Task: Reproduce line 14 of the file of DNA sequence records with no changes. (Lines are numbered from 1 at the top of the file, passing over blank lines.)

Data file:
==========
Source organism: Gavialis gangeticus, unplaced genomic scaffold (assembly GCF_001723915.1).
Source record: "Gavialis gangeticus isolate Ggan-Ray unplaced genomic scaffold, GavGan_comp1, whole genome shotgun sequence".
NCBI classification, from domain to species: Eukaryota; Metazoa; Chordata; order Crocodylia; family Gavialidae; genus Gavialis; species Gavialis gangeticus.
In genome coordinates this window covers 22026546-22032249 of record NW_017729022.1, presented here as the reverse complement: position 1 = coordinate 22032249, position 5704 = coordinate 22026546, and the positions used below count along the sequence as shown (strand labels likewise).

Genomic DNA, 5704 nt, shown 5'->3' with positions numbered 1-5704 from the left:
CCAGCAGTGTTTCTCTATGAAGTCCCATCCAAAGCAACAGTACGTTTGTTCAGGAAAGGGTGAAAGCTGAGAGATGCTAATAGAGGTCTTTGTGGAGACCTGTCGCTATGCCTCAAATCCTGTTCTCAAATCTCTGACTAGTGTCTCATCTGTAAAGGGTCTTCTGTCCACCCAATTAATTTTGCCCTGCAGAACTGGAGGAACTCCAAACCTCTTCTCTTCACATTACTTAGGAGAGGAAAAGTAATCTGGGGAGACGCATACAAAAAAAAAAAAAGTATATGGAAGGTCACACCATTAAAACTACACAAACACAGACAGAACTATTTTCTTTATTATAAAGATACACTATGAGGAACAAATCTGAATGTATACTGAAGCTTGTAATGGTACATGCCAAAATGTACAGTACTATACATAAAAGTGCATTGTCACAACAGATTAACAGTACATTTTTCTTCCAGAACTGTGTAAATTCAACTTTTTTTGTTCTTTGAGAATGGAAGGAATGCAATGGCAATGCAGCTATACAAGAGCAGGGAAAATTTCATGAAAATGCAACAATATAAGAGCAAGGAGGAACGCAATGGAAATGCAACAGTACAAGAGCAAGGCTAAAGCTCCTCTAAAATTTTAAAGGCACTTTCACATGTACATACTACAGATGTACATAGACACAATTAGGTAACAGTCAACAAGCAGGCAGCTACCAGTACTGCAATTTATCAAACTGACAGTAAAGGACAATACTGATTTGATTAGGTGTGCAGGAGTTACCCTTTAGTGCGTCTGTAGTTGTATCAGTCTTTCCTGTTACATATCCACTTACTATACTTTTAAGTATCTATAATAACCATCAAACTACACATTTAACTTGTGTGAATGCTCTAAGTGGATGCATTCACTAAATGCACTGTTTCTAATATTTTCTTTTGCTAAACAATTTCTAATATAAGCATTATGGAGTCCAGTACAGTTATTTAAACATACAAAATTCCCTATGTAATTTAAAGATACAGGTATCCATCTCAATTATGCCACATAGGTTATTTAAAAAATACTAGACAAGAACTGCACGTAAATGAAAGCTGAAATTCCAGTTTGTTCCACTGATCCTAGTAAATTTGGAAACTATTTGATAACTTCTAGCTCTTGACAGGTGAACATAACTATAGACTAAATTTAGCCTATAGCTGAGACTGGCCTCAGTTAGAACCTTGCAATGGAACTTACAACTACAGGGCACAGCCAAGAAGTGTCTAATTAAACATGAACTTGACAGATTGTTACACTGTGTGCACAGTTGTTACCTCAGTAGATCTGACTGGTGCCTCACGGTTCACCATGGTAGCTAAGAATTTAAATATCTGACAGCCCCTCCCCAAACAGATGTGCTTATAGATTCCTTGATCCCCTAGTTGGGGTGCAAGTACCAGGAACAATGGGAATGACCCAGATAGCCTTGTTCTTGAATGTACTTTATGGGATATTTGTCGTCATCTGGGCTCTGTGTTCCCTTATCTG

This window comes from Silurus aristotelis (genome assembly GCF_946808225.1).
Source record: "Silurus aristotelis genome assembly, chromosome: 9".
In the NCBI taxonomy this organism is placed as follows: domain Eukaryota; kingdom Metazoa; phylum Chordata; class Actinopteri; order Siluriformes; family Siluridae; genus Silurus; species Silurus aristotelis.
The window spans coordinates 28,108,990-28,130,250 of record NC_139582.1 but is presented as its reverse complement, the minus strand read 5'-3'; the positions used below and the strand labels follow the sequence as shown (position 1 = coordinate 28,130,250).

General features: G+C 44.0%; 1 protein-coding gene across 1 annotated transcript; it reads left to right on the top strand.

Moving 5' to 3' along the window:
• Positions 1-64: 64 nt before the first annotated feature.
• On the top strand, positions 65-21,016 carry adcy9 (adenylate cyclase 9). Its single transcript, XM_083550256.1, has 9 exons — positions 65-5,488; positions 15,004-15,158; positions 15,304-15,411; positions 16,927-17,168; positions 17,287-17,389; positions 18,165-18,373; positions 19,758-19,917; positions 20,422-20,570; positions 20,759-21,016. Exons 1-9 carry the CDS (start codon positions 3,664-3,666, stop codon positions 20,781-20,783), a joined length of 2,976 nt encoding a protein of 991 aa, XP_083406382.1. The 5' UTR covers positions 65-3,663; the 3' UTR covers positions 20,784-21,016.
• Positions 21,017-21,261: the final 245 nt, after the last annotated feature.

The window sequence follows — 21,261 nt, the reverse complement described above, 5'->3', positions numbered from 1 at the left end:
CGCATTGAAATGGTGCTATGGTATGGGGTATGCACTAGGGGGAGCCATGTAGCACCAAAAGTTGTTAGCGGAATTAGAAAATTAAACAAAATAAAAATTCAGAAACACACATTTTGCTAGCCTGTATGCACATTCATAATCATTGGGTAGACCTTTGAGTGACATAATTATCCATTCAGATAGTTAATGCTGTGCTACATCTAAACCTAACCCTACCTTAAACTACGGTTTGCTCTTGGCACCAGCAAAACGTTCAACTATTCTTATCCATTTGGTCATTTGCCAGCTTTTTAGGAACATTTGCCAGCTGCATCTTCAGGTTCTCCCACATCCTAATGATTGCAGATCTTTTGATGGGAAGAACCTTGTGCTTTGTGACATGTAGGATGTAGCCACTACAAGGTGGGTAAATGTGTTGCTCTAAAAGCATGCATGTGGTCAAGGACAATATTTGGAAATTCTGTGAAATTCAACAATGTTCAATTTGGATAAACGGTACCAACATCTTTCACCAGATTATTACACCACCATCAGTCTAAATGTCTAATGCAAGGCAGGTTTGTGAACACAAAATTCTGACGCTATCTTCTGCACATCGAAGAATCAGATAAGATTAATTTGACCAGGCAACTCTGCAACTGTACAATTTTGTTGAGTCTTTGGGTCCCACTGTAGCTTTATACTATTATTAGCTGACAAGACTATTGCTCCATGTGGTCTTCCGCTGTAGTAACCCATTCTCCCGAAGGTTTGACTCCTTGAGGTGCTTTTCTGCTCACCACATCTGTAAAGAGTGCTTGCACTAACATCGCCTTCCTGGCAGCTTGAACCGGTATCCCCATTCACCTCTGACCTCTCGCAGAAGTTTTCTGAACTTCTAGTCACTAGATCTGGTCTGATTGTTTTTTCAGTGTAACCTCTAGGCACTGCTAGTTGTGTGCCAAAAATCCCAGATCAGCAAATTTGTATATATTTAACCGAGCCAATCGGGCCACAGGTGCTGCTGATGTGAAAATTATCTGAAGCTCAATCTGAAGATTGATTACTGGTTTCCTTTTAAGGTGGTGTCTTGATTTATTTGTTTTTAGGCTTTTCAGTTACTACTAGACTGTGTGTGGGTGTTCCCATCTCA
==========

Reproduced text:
• On the top strand, positions 65-21,016 carry adcy9 (adenylate cyclase 9). Its single transcript, XM_083550256.1, has 9 exons — positions 65-5,488; positions 15,004-15,158; positions 15,304-15,411; positions 16,927-17,168; positions 17,287-17,389; positions 18,165-18,373; positions 19,758-19,917; positions 20,422-20,570; positions 20,759-21,016. Exons 1-9 carry the CDS (start codon positions 3,664-3,666, stop codon positions 20,781-20,783), a joined length of 2,976 nt encoding a protein of 991 aa, XP_083406382.1. The 5' UTR covers positions 65-3,663; the 3' UTR covers positions 20,784-21,016.